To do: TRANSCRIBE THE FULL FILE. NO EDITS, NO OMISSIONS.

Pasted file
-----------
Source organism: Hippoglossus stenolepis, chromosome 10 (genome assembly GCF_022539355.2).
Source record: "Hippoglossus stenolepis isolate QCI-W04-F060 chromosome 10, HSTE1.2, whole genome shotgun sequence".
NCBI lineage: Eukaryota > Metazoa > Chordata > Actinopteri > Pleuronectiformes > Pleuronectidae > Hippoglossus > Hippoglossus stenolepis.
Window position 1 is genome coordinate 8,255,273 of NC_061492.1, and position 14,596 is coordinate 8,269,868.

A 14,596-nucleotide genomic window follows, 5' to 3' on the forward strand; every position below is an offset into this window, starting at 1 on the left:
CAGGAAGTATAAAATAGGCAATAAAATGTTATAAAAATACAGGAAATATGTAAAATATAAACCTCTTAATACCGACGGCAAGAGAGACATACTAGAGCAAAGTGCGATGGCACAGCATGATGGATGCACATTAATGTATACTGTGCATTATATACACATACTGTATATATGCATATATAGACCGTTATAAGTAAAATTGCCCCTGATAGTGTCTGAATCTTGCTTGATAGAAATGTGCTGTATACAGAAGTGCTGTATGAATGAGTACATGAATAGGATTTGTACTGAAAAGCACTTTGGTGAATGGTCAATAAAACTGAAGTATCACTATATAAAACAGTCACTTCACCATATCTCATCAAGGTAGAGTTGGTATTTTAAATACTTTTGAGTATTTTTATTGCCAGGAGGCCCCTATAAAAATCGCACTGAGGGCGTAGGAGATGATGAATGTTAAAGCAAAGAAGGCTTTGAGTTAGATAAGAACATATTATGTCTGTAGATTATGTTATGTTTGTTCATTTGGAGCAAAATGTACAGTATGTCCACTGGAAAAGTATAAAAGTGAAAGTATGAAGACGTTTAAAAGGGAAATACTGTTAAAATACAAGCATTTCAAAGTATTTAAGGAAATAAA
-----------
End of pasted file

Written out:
Source organism: Hippoglossus stenolepis, chromosome 10 (genome assembly GCF_022539355.2).
Source record: "Hippoglossus stenolepis isolate QCI-W04-F060 chromosome 10, HSTE1.2, whole genome shotgun sequence".
NCBI lineage: Eukaryota > Metazoa > Chordata > Actinopteri > Pleuronectiformes > Pleuronectidae > Hippoglossus > Hippoglossus stenolepis.
Window position 1 is genome coordinate 8,255,273 of NC_061492.1, and position 14,596 is coordinate 8,269,868.

A 14,596-nucleotide genomic window follows, 5' to 3' on the forward strand; every position below is an offset into this window, starting at 1 on the left:
CAGGAAGTATAAAATAGGCAATAAAATGTTATAAAAATACAGGAAATATGTAAAATATAAACCTCTTAATACCGACGGCAAGAGAGACATACTAGAGCAAAGTGCGATGGCACAGCATGATGGATGCACATTAATGTATACTGTGCATTATATACACATACTGTATATATGCATATATAGACCGTTATAAGTAAAATTGCCCCTGATAGTGTCTGAATCTTGCTTGATAGAAATGTGCTGTATACAGAAGTGCTGTATGAATGAGTACATGAATAGGATTTGTACTGAAAAGCACTTTGGTGAATGGTCAATAAAACTGAAGTATCACTATATAAAACAGTCACTTCACCATATCTCATCAAGGTAGAGTTGGTATTTTAAATACTTTTGAGTATTTTTATTGCCAGGAGGCCCCTATAAAAATCGCACTGAGGGCGTAGGAGATGATGAATGTTAAAGCAAAGAAGGCTTTGAGTTAGATAAGAACATATTATGTCTGTAGATTATGTTATGTTTGTTCATTTGGAGCAAAATGTACAGTATGTCCACTGGAAAAGTATAAAAGTGAAAGTATGAAGACGTTTAAAAGGGAAATACTGTTAAAATACAAGCATTTCAAAGTATTTAAGGAAATAAA